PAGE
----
The first pizzeria in New York City opened in 1905.

 

80) Chicago-style pizza is always deep dish. True or False?

Answer: False

While deep dish pizza is the better known of Chicago-style pizzas, Chicago also boasts a distinctive thin-crust style that is crispier than other styles of pizza.

 

81) The cheese most commonly used on pizza is provolone. True or False?

Answer: False

The most common pizza cheese is mozzarella.

 

82) Pizza Hut was founded in the 1950s. True or False?

Answer: True

The first Pizza Hut was opened in 1958.

 

83) Hawaiian style pizza comes from Hawaii. True or False?

Answer: False

Hawaiian pizza, which usually includes ham and pineapple as toppings, is claimed to have been created in Canada.

 

84) The first-ever internet purchase was a pizza. True or False?

Answer: True

The first internet purchase was a pizza from Pizza Hut in 1994.

 

CHEESE: True or False? – Food Quiz Questions and Answers Part 11

How much do you really know about cheese (aside from the fact that it’s delicious)? Test your knowledge with this quiz.

 

85) Ancient Greeks ate cheese. True or False?

Answer: True

The ancient Greeks and Romans knew and valued cheese, as did early people in northern Europe.

 

86) Cheese was not introduced to America until the 18th century. True or False?

Answer: False

In 1620, cheese and cows were part of the ship’s stores carried to North America by the Pilgrims on the Mayflower.

 

87) Pasteurizing milk makes cheese ripen faster. True or False?

Answer: False

Cheese produced from pasteurized milk ripens less rapidly and less extensively than most cheese made from raw or lightly heat-treated milk.

 

88) Rennet comes from a cow’s stomach. True or False?

Answer: False

Rennet is an enzymatic preparation that is usually obtained from the fourth stomach of calves.

 

89) There are only about two dozen types of cheese. True or False?

Answer: False

Hundreds of varieties of cheese are made throughout the world.

 

90) Paneer is a cheese from India and Bangladesh. True or False?

Answer: False

Paneer is a popular cheese of South Asia.

 

91) Macaroni and cheese was invented in the 20th century. True or False?

Answer: False

Recipes for macaroni and cheese-esque dishes can be found in medieval cookbooks!

 

92) Cheese has four basic ingredients. True or False?

Answer: False

Some cheeses require as little as two ingredients.

 

WALNUTS: True or False? Food Quiz Questions and Answers Part 12

Nuts about walnuts? Find out how much you really know.

 

93) Walnuts contain high levels of sodium. True or False?

Answer: False

Walnuts contain only trace amounts of sodium and are considered to be naturally sodium-free.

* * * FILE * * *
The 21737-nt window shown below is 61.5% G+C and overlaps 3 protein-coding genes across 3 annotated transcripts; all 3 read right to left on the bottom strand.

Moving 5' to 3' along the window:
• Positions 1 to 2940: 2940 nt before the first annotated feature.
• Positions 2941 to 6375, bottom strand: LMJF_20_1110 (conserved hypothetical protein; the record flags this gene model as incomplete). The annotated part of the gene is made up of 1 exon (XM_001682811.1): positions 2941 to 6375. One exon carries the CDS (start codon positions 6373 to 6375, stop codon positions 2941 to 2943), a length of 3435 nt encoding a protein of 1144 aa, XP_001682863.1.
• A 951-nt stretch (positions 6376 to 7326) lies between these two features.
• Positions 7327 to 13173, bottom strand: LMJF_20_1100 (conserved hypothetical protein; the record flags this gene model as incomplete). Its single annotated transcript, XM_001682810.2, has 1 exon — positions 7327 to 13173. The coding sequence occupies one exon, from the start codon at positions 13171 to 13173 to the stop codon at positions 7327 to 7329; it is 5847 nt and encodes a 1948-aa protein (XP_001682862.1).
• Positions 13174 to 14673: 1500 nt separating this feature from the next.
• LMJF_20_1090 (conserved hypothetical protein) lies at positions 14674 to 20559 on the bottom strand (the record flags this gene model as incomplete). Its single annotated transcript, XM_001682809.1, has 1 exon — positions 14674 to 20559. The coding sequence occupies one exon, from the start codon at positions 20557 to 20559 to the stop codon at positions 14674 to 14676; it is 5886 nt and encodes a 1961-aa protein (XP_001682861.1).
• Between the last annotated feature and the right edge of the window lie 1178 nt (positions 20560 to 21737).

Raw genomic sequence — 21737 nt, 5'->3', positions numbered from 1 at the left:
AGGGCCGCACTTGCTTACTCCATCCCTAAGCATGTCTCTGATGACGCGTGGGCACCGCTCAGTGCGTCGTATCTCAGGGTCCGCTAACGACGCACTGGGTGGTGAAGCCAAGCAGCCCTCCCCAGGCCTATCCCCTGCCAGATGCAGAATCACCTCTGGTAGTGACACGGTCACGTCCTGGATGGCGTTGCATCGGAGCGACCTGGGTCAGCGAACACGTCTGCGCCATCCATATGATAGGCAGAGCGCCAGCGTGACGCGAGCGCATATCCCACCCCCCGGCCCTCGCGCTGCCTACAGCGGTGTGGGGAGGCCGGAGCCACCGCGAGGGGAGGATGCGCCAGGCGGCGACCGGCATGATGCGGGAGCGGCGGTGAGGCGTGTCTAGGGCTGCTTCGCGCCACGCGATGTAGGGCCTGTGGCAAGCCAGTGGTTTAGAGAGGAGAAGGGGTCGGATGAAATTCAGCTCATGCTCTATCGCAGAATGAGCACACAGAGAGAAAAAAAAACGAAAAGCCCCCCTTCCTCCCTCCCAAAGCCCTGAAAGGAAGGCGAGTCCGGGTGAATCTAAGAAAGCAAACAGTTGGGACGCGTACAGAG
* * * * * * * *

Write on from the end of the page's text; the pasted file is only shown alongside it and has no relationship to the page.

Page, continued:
94) Walnuts have been proven to beneficial to cardiovascular health. True or False?

Answer: True

In study after study, walnuts have been shown to lower cholesterol and improve cardiovascular function.

 

95) Walnuts are a type of fruit known as a drupe. True or False?

Answer: True

Walnuts are a type of drupe, that is, a fruit in which the outer layer of the ovary wall is a thin skin, the middle layer is thick and usually fleshy (though sometimes tough, as in the almond, or fibrous, as in the coconut), and the inner layer, known as the pit, or putamen, is hard and stony. Other drupes besides walnuts include cherries, peaches, mangoes, and olives.

 

96) The English walnut is only grown in England. True or False?

Answer: False

The English walnut, cultivated for many years in England, is also grown elsewhere, including parts of North and South America. By the way, the English walnut did not originate in England. It’s actually from Persia, or what is now known as Iran; this is why the English walnut is also known as the Persian walnut.

 

97) Oregon is the largest producer of walnuts in the United States. True or False?

Answer: False

Not even close. California produces almost all of the commercial supply of walnuts in the United States.

 

98) Some walnut trees live for more than 200 years. True or False?

Answer: True

The black walnut grows slowly, maturing on good soils in about 150 years, and may have a life span of more than 250 years.

 

99) Walnuts are a good source of omega-3 fatty acids. True or False?

Answer: True

Walnuts are an excellent source of alpha-linolenic acid, an omega-3 fatty acid. They are also a good source of copper, magnesium, and phosphorous.

 

GENERAL FOOD KNOWLEDGE: True or False? – Food Quiz Questions and Answers Part 13

From coffee to hops, turn up the heat in this study of food.

 

100) Pasteurization is intended to make milk taste better. True or False?

Answer: False

Pasteurization helps eliminate potentially harmful microorganisms from milk without changing its structure or taste.

 

101) Ghee is a kind of goat cheese. True or False?

Answer: False

Ghee is clarified butter made from cow’s milk. It is popular in the cuisine of India and South Asia. Ghee is made by melting butter and removing the milk solids.

 

102) Roquefort is a kind of cheese. True or False?

Answer: True

Roquefort is a kind of cheese made from sheep’s milk.

 

103) The Jerusalem artichoke is a kind of sunflower. True or False?

Answer: True

The sunflower known as the Jerusalem artichoke is popular as a cooked vegetable in Europe.

 

104) Thomas Jefferson liked spaghetti. True or False?

Answer: True

In 1786 Thomas Jefferson brought back from Italy a die for making spaghetti so that he could serve pasta to his friends.

 

105) Coffee is a tropical plant. True or False?

Answer: True

Coffee is a tropical plant that requires ample rain and moderate temperatures. Coffee is grown within a belt extending around the world between the Tropic of Cancer and the Tropic of Capricorn.

 

Check > Top 70 History Quiz Questions and Answers